Crumbling city without cliches
By Ann Hornaday
Friday, September 14, 2012
There’s a particular genre of film and photography that has become associated with Detroit in recent years -- called “rubble porn” or “ruin porn,” it dwells on aestheticized images of urban decay and hopelessness that have become glib visual signifiers, not just of Detroit but of post-industrial America itself.
“Detropia” trafficks in its share of those images, most strikingly the ghostly, tattered facade of a once-splendid skyscraper, teetering precariously on a blighted skyline. But in the hands of filmmakers Rachel Grady and Heidi Ewing, “Detropia” largely sidesteps the cliches and facile false choices that have beset so many Detroit movies. As they have proven in such films as “The Boys of Baraka” and “Jesus Camp,” Grady and Ewing are exceptionally skilled and sensitive visual storytellers, adroit at recognizing decisive moments and smart enough to let viewers make of them what they will.
That “Detropia” won’t be just another well-reported urban obituary is clear from the film’s arresting opening moments, when Grady and Ewing build a densely layered visual and aural collage of the city, building into a symphony of street sounds, soap-box preaching, nighttime neon and a vagrant plastic bag. “Detropia” doesn’t stint on the city’s history or its current economic implosion -- statistics appear by way of sober on-screen titles -- but the filmmakers are far more interested in threading viewers through an immersive experience of what it feels like to live in Detroit at the turn of the 21st century.
They do that by following a few highly charismatic tour guides -- including a passionate blogger and urban archeologist named Crystal Starr and Tommy Stephens, proprietor of a tavern called the Raven Lounge, where much of “Detropia” takes place. Once a bustling watering hole for autoworkers celebrating the end of their work week, the lounge is now part of Detroit’s larger identity as a place where strong-willed citizens navigate new civic, political, economic and global realities that threaten to tear their once-invincible communities apart.
Grady and Ewing document those realities with discretion, even during painful confrontations, such as when a local union contemplates a corporation’s demand that they take yet another pay cut, or when a plan is floated to consolidate the city, a scheme that would entail relocating scores of people from their homes. Unlike so many stories touting the urban pioneers and plucky artists who are moving to Detroit in droves to take advantage of cheap real estate, “Detropia” steadfastly avoids that narrative, even when Ewing and Grady discover a couple who don gold-paint-sprayed gas masks, bling and a mink coat to comment on, as one of them explains, “redefining the value of things.”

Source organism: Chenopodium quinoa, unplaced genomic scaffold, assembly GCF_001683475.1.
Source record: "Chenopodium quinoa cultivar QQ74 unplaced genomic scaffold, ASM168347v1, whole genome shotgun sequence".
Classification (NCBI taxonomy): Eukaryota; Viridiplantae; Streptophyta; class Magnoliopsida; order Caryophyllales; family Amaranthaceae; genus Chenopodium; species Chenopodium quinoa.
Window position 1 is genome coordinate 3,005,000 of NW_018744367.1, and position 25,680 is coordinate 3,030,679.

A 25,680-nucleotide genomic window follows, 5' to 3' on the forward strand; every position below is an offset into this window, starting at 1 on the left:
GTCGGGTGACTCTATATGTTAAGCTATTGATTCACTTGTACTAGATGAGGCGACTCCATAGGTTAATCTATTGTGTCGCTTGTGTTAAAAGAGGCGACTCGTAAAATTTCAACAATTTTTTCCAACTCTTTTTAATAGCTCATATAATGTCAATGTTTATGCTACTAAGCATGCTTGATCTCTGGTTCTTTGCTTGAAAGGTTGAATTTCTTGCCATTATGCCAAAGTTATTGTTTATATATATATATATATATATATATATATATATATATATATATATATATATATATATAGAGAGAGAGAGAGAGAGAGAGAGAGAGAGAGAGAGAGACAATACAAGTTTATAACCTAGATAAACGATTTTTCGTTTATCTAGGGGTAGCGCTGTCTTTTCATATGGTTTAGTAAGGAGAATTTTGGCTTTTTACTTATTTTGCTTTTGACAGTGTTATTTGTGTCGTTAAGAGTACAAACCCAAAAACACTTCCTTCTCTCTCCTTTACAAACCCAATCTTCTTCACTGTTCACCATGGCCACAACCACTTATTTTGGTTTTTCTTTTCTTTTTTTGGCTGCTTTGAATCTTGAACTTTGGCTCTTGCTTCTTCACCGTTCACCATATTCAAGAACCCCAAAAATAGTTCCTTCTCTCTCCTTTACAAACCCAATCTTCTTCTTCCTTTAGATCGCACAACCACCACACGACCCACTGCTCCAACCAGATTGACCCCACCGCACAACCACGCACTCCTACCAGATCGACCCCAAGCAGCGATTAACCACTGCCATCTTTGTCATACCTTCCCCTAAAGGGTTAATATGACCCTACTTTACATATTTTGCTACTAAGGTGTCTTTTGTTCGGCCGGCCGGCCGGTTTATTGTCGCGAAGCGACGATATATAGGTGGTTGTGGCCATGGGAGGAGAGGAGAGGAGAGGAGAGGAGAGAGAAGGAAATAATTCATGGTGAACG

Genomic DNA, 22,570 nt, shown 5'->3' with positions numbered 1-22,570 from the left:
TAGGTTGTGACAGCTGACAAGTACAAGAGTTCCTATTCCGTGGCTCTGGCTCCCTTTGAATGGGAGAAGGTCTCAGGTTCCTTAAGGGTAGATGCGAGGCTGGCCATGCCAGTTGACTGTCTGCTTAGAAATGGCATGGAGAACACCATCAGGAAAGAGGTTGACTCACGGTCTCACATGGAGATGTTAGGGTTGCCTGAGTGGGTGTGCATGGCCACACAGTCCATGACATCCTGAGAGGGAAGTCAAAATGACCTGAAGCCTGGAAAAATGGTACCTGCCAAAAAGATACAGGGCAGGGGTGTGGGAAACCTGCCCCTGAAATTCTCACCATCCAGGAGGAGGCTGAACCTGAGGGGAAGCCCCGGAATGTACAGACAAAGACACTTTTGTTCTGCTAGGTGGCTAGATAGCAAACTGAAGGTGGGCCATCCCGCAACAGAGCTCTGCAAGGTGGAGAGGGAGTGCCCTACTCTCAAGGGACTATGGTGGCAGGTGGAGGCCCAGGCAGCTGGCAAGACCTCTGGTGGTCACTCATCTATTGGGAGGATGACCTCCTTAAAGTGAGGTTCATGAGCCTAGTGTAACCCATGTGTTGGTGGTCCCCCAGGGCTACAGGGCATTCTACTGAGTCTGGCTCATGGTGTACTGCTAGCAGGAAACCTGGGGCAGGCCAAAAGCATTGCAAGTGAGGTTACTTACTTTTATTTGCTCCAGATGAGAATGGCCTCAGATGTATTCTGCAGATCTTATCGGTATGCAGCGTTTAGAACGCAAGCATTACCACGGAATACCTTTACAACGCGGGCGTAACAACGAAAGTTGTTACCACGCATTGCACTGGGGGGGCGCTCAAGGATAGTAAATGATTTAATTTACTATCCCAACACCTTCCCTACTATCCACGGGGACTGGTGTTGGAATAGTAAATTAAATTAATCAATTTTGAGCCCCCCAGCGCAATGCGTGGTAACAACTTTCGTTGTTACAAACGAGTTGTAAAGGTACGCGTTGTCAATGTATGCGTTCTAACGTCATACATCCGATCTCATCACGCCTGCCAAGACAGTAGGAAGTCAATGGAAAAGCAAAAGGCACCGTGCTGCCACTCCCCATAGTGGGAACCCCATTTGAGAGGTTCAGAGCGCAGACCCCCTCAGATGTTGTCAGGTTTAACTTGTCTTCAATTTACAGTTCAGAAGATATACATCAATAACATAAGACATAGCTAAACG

Instead, the filmmakers focus on Detroit’s working- and middle-class African American neighborhoods, whose longtime residents have historically slipped through the cracks of the Desolation Angel/Urban Pioneer narratives. Grady and Ewing tell this story through indelible images and sequences, from a young boy carefully sweeping a street curb (only to throw the brush away) to a staged but still effective scene of opera singer Noah Stewart delivering a soaring aria in Detroit’s abandoned Michigan Central Train Depot.
Used before in so many films, the train station borders on the very ruin porn that “Detropia” otherwise seeks to avoid. But Ewing and Grady’s imaginative re-purposing of the architectural icon dovetails neatly with an operatic motif that runs through the film and that largely represents the upper-class city fathers who are trying, on their end, to shore up Detroit’s shaky fate. (Another cliche that “Detropia” avoids is musical: Apart from one or two Motown riffs, the soundtrack is dominated either by opera or Dial.81’s ethereal electronic score.)
Grady and Ewing punctuate “Detropia” with several shots of meadows and rampant fields, suggesting that the city that once symbolized prosperity and mechanized progress is in danger of being swallowed up by the very nature it so brashly grew out of. The upshot, the filmmakers suggest, is that America at large is just as vulnerable to the forces that have capsized Detroit’s once-thriving middle class. Inviting viewers to meditate on this larger reality, “Detropia” becomes a haunting portrait of a society desperately trying to create a viable future, even while it searches for a usable past.